Cathy Lebowitz: I have a lot of questions about Matthew Barney's Cremaster. Do you have a Lacanian interpretation of the films?
Josefina Ayerza: Not an immediate one. Let's see. The allegory in Cremaster seems to come before the word - like in dreams. Dreams do not exist before you tell the dream... We have though this one word: cremaster. I hear it addresses the muscle which raises and lowers the testicles.
CL: But Lacan theorized the stain in the work of art and the relation between the screen and the viewer. Don't these ideas come into play with Matthew Barney or any visual art work. Most visual art doesn't include words directly. Did Lacan dismiss art (without words directly placed on the screen) as imaginary, as that which does not exist?
JA:: As a work of art Matthew Barney's Cremaster is using the structure of language - it goes over and above the symbolic even if it doesn't do with words. And if this wan't the case like with Robert Gober, for instance, the words on the Pedigree bag instructing you to open it and feed the cat have certainly lost their meaning. However the fact that art is structured doesn't add up to its existence. Art does not exist, what exists are works of art - in that they come forth one by one.
CL: Yes I see. But it is not only the artist that can supply the words. In Lacanian analysis even, the analyst's words are considered fair game for interpretation. So the words I speak about Barney's work could be used as the "dream spoken." He supplies the dreams, I supply the words. Do you agree?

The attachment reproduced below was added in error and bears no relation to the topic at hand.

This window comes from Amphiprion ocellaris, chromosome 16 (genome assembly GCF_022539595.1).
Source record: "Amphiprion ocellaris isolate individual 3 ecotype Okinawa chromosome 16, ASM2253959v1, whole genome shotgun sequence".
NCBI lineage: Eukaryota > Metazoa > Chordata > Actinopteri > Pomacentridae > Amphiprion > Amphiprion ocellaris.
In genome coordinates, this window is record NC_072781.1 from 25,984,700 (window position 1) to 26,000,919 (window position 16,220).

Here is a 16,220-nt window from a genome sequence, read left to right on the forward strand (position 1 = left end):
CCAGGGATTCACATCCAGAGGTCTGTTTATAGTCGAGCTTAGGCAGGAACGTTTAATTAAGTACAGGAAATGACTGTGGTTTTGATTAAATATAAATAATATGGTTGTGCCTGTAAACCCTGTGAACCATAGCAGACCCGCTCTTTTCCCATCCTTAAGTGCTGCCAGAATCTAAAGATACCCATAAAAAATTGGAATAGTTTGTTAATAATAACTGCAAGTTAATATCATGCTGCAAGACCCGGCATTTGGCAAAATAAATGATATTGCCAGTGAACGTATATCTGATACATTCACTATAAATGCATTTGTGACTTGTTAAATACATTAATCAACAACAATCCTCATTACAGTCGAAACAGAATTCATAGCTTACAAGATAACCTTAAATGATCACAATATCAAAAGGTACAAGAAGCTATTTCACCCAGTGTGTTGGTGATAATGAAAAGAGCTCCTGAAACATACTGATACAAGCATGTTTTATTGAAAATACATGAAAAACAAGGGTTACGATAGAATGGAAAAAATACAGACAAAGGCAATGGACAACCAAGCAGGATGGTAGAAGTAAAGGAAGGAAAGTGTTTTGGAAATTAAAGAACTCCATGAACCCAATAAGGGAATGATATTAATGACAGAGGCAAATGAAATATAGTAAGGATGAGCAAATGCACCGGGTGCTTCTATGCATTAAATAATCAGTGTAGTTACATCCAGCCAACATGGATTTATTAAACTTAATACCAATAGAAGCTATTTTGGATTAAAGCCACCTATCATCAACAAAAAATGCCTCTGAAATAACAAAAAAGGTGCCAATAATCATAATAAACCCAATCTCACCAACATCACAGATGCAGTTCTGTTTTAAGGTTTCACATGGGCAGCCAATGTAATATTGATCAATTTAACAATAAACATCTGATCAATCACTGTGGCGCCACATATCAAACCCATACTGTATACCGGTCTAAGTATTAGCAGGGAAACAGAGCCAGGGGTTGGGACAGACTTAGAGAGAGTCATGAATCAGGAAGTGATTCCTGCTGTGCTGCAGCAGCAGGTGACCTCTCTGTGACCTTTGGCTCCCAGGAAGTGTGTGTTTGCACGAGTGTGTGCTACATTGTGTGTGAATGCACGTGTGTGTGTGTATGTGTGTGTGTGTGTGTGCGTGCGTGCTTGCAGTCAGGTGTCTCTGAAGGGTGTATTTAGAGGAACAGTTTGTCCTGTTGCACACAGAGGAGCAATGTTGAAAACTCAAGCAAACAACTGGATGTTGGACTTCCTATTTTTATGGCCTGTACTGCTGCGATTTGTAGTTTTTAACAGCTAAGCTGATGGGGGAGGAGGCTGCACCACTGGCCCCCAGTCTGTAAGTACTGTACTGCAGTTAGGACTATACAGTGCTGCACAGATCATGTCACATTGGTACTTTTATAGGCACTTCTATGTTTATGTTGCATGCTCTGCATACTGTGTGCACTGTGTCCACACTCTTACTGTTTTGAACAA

JA: I agree. We pretend you are Matthew Barney, and you had a dream. Tell me...
CL: I was thinking about this scene in Cremaster 3. He gets his teeth knocked out and is put in a dentist chair. The men attach a rubberish sheet to his face leaving his mouth open. quite awful looking his gums exposed. And as they stand around him they look at his genitals; he is naked I think. And his genitals are a bizarrely shaped round thing, which looks like a gas caps on
a car, intricate though, like a round seashell with symmetrical horn like forms. It's outside the body like a man but not at all like a penis. Even the men are quite shocked by it, or they are disgusted by it. Then Richard Serra comes in and inserts a metal form in his mouth. This metal form is the result of the resurrected Gary Gilmore's body that has been placed in a car and smashed unrelentingly by 6 cars. Until it is this kernel - it reminded me of Zizek by way of Lacan, the kernel of the real. The thing that is left, the surplus.
Anyway, Serra inserts this thing in Barney's mouth and presses into his exposed tissue, the gums and stuff being held open by the rubber sheet. And as he does this, a soft long sack emerges from Barney's rectum. And from the sack emerges a row of teeth. Teeth like the one's he had knocked out? And pink gooey liquid surrounds it and drips through a crack in the table/chair he is on. The teeth also slide down and they begin to loose their form. And gel together into a long white solid form. It is the strangest thing. The men who are disgusted by the thing coming out of his rectum, eventually leave him alone in the room. And the teeth keep joining into this one tube, or rod. What has passed from the mouth has come out of his ass and reformed into formlessness. They took his teeth so he can be given this metal kernel of the real. This is his passage through a stage of the Masons, from one kind of apprentice to anther higher level.
To be continued [...]
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